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How do I do producers-consumers with RX?

I have found this answer, it uses Java's scheduler that limits the number of concurent OnNext calls on the observer - so I could do something like that in C#, but I am sure that there is a another way to do that. Is there?

Also, I found it weird that standard Subject does not wait for OnNext to end, it just fires immediately.

Any thoughts?

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This is all about the scheduler now, but historically subjects used to enforce the serial calls to .OnNext(...) - the issue was that if the subject included thread synchronization code that the performance in many non-threaded situations suffered. So subjects where many more efficient, but that allowed concurrent calls to .OnNext(...).

However, you can fix this with some appropriate uses of schedulers or publish calls.

Let's look at some code, starting with these methods:

public void Foo()
{
    Console.WriteLine("Foo Start");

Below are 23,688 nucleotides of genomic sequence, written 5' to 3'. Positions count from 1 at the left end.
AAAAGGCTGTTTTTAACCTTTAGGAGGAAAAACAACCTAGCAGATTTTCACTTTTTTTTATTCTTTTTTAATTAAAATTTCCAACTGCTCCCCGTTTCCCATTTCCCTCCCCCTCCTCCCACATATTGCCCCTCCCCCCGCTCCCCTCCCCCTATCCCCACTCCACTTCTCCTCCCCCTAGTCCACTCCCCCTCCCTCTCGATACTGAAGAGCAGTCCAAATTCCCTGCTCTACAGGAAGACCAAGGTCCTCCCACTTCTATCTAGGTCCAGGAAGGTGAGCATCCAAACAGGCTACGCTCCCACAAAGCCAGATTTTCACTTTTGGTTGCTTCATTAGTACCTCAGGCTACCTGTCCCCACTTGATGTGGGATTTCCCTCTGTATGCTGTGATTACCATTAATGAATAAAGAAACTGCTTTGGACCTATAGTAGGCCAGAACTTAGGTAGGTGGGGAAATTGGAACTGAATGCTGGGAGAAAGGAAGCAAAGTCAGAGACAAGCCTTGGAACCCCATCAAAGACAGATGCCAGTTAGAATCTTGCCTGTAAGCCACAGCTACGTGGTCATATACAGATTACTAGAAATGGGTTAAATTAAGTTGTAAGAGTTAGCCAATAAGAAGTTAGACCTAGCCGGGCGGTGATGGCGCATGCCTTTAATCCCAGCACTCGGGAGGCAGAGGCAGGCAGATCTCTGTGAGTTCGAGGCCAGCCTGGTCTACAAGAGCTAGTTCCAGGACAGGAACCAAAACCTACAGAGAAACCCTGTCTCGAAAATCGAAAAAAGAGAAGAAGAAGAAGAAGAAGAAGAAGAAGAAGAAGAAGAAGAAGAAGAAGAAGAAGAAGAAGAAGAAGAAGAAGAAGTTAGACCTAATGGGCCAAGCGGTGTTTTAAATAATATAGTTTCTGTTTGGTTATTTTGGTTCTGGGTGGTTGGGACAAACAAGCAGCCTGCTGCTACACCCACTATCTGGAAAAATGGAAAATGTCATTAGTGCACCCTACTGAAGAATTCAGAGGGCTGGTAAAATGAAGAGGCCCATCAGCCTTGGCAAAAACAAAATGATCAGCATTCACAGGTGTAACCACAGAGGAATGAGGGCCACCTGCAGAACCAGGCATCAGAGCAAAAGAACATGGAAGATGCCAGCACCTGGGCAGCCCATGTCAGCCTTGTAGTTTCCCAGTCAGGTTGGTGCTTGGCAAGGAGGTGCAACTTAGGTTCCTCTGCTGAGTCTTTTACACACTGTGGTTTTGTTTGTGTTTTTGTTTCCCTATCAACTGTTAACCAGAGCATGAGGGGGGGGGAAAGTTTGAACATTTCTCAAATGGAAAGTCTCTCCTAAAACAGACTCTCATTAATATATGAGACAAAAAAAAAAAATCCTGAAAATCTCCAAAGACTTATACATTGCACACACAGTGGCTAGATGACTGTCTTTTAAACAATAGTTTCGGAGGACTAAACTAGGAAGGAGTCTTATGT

Thread.Sleep(5000);
    Console.WriteLine("Foo End");
}

public void Bar()
{
    Console.WriteLine("Bar Start");
    Thread.Sleep(5000);
    Console.WriteLine("Bar End");
}

If I now write this:

var subject = new Subject<Unit>();

subject.Subscribe(u => Foo());
subject.Subscribe(u => Bar());

subject.OnNext(Unit.Default);
subject.OnNext(Unit.Default);

I get the following:

Foo Start
Foo End
Bar Start
Bar End
Foo Start
Foo End
Bar Start
Bar End

This code is running on the immediate scheduler - it has to wait for each .OnNext(...) call to complete before moving on.

With this code:

var subject = new Subject<Unit>();
var query = subject.ObserveOn(Scheduler.Default);

query.Subscribe(u => Foo());
query.Subscribe(u => Bar());

subject.OnNext(Unit.Default);
subject.OnNext(Unit.Default);

I now get:

Foo Start
Bar Start
Foo End
Foo Start
Bar End
Bar Start
Foo End
Bar End

The scheduler now is free to use the thread pool so it schedules calls concurrently.

Now, if we take the same code, but .Publish() the query it goes back to the first behaviour:

var subject = new Subject<Unit>();
var query = subject.ObserveOn(Scheduler.Default).Publish();

query.Subscribe(u => Foo());
query.Subscribe(u => Bar());

query.Connect();

subject.OnNext(Unit.Default);
subject.OnNext(Unit.Default);

And finally, if we go back to the original code, but schedule using an EventLoopScheduler then we're using a single background thread so the calls are in series again.

var loop = new EventLoopScheduler();
var subject = new Subject<Unit>();
var query = subject.ObserveOn(loop);

query.Subscribe(u => Foo());
query.Subscribe(u => Bar());

subject.OnNext(Unit.Default);
subject.OnNext(Unit.Default);
  • yeah, but this is not exactly "consumer", which would process each item once – Krzysztof Skowronek Oct 11 '17 at 9:02

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